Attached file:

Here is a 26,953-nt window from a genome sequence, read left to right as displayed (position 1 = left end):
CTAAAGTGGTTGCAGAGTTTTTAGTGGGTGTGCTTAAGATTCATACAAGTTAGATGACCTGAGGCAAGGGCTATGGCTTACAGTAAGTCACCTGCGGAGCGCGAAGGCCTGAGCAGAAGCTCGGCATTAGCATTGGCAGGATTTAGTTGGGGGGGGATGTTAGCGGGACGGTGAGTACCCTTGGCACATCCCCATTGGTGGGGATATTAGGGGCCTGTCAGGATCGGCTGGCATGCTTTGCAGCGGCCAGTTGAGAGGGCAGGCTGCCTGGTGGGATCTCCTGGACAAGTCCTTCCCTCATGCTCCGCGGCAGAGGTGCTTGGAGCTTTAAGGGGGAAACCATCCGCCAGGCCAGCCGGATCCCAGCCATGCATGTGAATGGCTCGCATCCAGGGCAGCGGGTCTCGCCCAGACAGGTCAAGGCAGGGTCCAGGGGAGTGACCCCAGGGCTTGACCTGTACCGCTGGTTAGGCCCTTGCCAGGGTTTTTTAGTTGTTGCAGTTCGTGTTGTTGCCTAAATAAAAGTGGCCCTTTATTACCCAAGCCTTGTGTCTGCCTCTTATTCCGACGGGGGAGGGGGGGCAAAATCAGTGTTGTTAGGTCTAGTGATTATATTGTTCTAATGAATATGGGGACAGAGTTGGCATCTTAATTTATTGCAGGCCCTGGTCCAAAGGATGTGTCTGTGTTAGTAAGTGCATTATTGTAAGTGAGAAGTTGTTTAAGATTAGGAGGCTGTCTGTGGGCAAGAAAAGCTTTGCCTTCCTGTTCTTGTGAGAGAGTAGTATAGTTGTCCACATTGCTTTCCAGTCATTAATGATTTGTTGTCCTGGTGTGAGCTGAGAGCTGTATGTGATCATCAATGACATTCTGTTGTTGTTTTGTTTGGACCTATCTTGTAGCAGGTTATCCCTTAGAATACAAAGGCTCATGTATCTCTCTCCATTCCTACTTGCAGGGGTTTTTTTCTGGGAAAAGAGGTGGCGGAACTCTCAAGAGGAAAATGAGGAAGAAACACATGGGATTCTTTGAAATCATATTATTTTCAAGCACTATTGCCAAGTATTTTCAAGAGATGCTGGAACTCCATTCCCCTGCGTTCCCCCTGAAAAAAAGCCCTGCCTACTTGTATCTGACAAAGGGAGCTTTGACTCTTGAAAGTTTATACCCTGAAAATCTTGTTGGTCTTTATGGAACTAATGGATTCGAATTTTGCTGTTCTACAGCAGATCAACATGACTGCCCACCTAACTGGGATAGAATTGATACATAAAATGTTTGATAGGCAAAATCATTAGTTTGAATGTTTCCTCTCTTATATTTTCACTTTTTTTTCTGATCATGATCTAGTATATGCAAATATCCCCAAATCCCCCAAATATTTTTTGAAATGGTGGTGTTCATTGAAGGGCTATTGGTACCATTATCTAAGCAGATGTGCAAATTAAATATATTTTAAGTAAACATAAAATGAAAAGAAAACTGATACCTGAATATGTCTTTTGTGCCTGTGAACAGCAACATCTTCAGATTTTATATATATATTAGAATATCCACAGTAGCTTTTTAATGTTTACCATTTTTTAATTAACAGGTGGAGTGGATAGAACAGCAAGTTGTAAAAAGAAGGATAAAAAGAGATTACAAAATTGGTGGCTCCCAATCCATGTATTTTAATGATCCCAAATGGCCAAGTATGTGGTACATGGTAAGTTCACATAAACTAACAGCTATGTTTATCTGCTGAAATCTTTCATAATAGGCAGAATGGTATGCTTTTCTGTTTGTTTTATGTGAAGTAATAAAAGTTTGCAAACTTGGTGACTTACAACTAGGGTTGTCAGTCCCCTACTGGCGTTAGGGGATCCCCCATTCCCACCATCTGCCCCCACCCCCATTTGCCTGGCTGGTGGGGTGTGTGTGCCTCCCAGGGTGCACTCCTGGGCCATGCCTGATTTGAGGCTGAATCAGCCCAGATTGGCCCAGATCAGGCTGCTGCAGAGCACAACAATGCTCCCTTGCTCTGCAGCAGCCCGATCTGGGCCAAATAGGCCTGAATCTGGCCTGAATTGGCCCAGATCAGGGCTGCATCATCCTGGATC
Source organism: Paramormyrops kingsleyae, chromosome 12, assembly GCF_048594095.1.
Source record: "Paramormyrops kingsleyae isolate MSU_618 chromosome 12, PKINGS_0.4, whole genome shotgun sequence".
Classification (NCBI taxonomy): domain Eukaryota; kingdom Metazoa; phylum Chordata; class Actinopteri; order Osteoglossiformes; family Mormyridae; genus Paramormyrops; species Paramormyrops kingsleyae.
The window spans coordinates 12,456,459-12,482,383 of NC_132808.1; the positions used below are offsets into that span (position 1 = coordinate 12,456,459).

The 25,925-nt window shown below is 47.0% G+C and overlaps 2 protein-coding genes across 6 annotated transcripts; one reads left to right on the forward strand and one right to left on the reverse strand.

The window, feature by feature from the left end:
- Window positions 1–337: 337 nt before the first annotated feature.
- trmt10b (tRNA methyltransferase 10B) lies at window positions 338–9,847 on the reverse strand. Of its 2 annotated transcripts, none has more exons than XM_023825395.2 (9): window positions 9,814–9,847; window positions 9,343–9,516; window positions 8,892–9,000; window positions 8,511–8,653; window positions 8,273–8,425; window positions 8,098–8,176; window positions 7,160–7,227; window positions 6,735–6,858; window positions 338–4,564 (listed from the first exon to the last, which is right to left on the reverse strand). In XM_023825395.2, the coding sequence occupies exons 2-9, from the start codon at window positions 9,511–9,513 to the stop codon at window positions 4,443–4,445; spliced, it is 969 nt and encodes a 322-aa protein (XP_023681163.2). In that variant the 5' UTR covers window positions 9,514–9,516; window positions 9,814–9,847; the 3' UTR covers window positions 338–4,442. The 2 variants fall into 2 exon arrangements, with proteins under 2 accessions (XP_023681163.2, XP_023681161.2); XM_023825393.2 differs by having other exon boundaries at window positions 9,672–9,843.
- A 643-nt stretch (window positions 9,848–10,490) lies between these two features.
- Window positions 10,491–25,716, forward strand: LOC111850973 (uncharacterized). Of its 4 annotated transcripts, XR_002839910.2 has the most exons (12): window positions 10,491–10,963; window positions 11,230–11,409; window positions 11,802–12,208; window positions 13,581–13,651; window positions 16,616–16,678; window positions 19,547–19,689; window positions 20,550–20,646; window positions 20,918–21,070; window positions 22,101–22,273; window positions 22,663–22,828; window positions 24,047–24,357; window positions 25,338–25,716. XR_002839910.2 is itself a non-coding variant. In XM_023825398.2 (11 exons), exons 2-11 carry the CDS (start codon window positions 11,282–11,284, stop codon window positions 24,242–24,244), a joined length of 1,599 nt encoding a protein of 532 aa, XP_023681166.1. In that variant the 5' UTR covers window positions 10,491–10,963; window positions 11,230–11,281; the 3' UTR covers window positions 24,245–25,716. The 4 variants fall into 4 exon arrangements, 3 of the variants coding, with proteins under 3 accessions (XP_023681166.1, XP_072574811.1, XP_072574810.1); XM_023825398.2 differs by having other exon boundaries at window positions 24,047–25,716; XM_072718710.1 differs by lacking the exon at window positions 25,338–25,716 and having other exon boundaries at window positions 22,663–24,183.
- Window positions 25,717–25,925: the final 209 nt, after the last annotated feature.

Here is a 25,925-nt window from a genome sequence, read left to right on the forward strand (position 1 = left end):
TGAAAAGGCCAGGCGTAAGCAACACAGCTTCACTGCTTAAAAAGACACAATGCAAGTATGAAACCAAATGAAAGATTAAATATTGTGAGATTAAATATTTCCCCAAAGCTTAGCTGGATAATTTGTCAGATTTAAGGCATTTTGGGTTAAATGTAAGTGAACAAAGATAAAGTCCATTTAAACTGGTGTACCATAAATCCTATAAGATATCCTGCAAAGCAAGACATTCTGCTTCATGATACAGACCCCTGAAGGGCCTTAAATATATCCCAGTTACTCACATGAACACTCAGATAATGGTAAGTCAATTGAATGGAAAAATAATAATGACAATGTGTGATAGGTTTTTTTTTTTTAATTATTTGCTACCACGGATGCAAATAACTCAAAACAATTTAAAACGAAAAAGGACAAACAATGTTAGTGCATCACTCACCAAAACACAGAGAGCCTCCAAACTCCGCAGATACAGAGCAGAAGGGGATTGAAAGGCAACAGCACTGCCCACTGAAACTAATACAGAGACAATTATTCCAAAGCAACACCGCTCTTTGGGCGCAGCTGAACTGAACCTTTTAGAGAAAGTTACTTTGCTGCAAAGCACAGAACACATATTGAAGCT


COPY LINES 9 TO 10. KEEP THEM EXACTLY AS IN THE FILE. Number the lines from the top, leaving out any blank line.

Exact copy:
- Window positions 1–337: 337 nt before the first annotated feature.
- trmt10b (tRNA methyltransferase 10B) lies at window positions 338–9,847 on the reverse strand. Of its 2 annotated transcripts, none has more exons than XM_023825395.2 (9): window positions 9,814–9,847; window positions 9,343–9,516; window positions 8,892–9,000; window positions 8,511–8,653; window positions 8,273–8,425; window positions 8,098–8,176; window positions 7,160–7,227; window positions 6,735–6,858; window positions 338–4,564 (listed from the first exon to the last, which is right to left on the reverse strand). In XM_023825395.2, the coding sequence occupies exons 2-9, from the start codon at window positions 9,511–9,513 to the stop codon at window positions 4,443–4,445; spliced, it is 969 nt and encodes a 322-aa protein (XP_023681163.2). In that variant the 5' UTR covers window positions 9,514–9,516; window positions 9,814–9,847; the 3' UTR covers window positions 338–4,442. The 2 variants fall into 2 exon arrangements, with proteins under 2 accessions (XP_023681163.2, XP_023681161.2); XM_023825393.2 differs by having other exon boundaries at window positions 9,672–9,843.